Despite the above-mentioned processes, Rowe also writes about principles that should apply in the organization. The author indicates the necessity of both parties to decide where and how to enter the conflict resolution system. The organization should not demand that complainants should start having a talk with their supervisors and then proceed to the next level, it should be left to the complainants to decide. Moreover, the responsibility for achieving resolution should rest largely with the disputants. The system should not prevent parties from resolving the conflict themselves, on the contrary it should assist the parties to deal with the issue. There are certain cases, when the system must formally take over and ensure a fair process is maintained, but in general, it leaves the responsibility on the parties.
Rowe explains that an ideal system is a mix of formal and informal processes and procedures, for the parties of conflict to choose from. For example, the disputant could choose from an informal off-the-record with the human resource manager or start with a formal mediation process right from the very beginning. The choice will depend on the nature and severity of a conflict as well as on the relationship between the parties, both personal and hierarchical. Having both formal and informal processes on track increases the possibility that conflict will be resolved and leaves the parties to decide how to approach the conflict more appropriately. Rowe also indicates the necessity of giving the parties an ability to ‘loop forward and backward’ during the process of resolution. This implies to the situations, when the disputants want to move from interest-based procedure to a rights-based. For example, during a mediation session the complainant may choose to loop forward to fact-finding and to loop backward to mediation when the parties have investigated all the needed facts.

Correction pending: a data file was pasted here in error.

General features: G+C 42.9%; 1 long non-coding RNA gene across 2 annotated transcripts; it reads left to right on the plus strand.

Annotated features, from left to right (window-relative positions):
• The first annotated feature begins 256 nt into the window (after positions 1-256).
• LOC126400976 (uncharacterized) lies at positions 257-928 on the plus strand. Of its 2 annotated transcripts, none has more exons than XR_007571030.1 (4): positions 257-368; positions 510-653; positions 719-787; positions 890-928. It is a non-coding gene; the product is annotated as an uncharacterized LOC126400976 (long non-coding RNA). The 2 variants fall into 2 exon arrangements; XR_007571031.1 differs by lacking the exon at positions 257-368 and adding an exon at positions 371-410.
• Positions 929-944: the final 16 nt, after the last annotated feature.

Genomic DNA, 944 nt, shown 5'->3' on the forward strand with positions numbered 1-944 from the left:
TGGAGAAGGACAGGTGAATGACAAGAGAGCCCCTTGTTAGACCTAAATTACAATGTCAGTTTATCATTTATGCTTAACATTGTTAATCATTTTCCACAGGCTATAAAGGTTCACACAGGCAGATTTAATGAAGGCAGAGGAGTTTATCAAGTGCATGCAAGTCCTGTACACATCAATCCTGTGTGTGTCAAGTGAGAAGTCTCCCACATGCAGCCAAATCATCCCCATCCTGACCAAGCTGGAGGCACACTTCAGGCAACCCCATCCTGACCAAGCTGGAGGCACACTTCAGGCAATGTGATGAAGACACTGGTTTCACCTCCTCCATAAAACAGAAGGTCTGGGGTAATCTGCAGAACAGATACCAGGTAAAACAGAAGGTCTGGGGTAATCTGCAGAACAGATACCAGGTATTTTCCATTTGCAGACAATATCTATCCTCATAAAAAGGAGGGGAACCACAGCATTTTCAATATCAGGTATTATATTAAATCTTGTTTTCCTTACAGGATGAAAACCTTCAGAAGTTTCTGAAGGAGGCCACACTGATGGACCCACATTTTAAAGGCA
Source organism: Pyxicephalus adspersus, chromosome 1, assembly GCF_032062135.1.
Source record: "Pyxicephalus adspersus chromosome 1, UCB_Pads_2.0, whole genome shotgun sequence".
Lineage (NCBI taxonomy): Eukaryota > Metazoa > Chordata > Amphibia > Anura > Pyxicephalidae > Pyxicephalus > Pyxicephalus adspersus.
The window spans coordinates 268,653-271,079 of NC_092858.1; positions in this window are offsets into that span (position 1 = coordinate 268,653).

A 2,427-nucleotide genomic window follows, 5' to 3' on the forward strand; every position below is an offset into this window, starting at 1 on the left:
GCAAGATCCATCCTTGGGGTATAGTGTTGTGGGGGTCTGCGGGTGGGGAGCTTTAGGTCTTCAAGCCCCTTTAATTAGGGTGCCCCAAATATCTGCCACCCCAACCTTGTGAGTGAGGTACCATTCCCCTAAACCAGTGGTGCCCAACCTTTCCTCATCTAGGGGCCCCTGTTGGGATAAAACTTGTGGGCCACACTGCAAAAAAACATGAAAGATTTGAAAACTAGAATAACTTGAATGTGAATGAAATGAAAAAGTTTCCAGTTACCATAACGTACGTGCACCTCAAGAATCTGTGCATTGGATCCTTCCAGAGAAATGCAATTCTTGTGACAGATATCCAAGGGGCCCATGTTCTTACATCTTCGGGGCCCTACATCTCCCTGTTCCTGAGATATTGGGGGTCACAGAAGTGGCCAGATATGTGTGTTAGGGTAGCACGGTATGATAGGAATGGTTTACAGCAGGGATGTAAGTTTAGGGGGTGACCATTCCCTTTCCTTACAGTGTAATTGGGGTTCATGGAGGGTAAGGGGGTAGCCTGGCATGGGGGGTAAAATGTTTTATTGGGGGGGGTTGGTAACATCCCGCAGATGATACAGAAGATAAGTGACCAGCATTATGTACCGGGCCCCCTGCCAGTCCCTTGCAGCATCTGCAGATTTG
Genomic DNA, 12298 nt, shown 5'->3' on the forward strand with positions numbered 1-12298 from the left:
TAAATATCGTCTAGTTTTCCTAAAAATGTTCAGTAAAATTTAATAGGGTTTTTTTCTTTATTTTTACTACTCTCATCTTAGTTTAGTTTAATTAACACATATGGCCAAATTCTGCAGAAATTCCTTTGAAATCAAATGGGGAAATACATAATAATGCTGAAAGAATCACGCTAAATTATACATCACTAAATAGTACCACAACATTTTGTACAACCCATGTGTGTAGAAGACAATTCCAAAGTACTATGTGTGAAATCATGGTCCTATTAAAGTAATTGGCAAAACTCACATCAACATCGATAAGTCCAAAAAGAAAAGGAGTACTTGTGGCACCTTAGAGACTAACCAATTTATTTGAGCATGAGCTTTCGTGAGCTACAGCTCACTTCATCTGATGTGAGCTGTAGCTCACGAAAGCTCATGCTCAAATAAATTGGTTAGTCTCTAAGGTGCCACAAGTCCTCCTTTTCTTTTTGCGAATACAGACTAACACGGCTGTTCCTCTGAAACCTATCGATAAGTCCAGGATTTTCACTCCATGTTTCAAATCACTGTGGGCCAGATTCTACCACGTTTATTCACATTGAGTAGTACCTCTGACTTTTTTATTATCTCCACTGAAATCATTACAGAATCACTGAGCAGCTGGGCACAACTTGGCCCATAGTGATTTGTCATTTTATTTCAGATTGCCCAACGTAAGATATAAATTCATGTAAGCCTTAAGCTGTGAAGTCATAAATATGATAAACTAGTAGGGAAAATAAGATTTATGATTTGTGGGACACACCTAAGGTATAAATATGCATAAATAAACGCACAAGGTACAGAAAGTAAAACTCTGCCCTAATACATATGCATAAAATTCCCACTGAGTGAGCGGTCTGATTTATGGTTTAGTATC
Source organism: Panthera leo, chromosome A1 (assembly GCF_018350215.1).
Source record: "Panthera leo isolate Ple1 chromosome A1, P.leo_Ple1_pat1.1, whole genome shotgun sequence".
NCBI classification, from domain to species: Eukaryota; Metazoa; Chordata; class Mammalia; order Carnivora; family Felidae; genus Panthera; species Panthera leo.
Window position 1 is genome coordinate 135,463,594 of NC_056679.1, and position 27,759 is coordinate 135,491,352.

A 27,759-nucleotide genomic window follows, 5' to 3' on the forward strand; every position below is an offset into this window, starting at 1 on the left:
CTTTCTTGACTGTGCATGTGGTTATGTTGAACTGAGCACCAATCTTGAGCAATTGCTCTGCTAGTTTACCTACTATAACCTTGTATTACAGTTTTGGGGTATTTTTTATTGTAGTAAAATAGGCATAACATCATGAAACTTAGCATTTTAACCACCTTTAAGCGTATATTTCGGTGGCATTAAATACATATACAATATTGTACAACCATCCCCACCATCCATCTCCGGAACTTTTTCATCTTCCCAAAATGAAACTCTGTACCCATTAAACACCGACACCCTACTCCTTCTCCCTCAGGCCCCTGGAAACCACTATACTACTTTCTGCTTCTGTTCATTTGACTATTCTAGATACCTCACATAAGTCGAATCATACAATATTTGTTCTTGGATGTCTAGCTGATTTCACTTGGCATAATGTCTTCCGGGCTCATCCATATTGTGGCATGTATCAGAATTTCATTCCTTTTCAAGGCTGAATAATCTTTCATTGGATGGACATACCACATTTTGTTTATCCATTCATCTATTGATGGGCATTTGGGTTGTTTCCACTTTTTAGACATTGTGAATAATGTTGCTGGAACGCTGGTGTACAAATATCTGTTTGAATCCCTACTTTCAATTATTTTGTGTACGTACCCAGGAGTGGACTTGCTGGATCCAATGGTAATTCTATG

This is very important for achieving satisfactory resolution for both parties as it happens that when the process went in one direction (e.g. litigation), it may be stuck there for a long time. Moreover, it makes parties feel powerless about their own conflict resolution. The ability of loop forward and backward provides disputants with an opportunity to increase the value of the result and keep them involved and responsible for managing the conflict at the same time. As with any other part of a company, conflict management system should be continuously reviewed and improved based on its performance. Rowe says about the necessity of built in the system measurements and statistics, which would help organization with evaluation. Organization has to be sure that the system is used by a broad cross-section of employees on every level, that it is cost-effective and making the company better at what it does.